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Australian men who have sex with men prefer rapid oral HIV testing over conventional blood testing for HIV


Author
Chen et al.

Publication year
2010

Country

Type of approach
Community-based

Type of assistance
Unassisted

Specimen
Oral-fluid

Study population
Key population: Men who have sex with men

Study design
Values and preferences

Sample size
172

UNAIDS HIV prevalence (2017)
0.2 [0.2 - 0.2]

Methodology
Men who have sex with men attending two gay community events in Victoria in 2009 were invited to take part in a project where they received rapid testing for syphilis and were also asked to complete an anonymous questionaire that sought their views on rapid testing for syphilis and HIV. Men were asked about their preferred method of HIV testing, their likelihood of using rapid testing in a clinical or home-based setting (HIV self-testing), and if they would be likely to test more frequently if such testing was available. Responses were presented on 5-point Likert scales and men were asked to provide a reason for their preferences.

Summary of findings
When asked about which HIV test they would prefer in a clinic setting, 64% indicated a preference for rapid oral HIV testing and 74% indicated that if rapid oral HIV testing was available at a clinic they would test for HIV more frequently. If rapid oral HIV testing was available for home self-testing, 63% of men indicated it would be likely they would test themselves for HIV and 61% indicated they would test more frequently. Overall, men who have sex with men expressed a preference for rapid oral HIV testing and would test more frequently if testing was available for clinic or home use (self-testing) in Australia.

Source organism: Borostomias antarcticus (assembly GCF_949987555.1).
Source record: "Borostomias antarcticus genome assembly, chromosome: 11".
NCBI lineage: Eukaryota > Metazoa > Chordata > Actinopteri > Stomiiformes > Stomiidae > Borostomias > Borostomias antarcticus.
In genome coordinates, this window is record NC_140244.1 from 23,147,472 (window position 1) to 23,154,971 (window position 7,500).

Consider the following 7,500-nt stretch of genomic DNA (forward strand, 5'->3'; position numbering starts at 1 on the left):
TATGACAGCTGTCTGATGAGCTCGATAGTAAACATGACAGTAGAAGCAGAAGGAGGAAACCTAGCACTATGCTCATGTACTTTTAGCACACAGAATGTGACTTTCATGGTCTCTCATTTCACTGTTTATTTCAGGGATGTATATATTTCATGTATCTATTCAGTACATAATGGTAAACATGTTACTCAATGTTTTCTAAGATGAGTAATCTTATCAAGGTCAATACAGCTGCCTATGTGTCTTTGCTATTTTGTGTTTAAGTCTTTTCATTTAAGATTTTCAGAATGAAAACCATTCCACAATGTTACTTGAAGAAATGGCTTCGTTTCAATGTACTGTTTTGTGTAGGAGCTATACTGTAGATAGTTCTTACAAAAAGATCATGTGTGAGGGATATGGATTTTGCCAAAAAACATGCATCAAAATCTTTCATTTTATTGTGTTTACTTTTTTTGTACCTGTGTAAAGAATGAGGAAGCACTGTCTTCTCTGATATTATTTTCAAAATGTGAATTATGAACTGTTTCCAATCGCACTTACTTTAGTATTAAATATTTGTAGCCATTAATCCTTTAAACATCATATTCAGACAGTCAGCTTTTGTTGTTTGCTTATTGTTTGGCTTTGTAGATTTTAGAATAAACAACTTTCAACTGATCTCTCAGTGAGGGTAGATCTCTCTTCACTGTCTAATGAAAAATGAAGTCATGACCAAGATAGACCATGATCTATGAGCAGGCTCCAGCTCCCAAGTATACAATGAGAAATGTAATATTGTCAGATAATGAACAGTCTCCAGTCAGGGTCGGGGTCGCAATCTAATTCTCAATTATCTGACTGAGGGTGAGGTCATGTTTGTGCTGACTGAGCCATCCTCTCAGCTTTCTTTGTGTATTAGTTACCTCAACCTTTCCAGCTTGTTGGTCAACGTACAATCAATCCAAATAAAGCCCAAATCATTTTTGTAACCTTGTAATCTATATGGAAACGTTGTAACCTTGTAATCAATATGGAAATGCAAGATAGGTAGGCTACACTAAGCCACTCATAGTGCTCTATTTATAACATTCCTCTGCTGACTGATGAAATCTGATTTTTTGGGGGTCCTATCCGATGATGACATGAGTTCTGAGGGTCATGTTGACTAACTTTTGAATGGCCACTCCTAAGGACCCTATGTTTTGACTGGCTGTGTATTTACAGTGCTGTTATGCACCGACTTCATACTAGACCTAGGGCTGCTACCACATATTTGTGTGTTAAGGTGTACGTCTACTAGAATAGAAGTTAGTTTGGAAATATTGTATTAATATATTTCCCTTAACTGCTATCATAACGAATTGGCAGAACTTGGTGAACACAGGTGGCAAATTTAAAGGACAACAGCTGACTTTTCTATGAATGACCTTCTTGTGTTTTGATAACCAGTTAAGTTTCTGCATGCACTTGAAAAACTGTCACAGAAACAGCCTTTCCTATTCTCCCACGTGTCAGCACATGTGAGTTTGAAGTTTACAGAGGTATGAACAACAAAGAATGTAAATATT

Acceptability
0.63

Acceptability details
63%(104/166) of men who have sex with men indicated they would be likely to self-test for HIV if HIVST was available.

Willingness to pay
n/a

Willingness to pay details
n/a

Sensitivity
n/a

Specificity
n/a

Concordance
n/a

HIV positivity
n/a

Accuracy details
n/a

Social harm
n/a

Linkage to prevention, care and treatment
n/a


Study status
Completed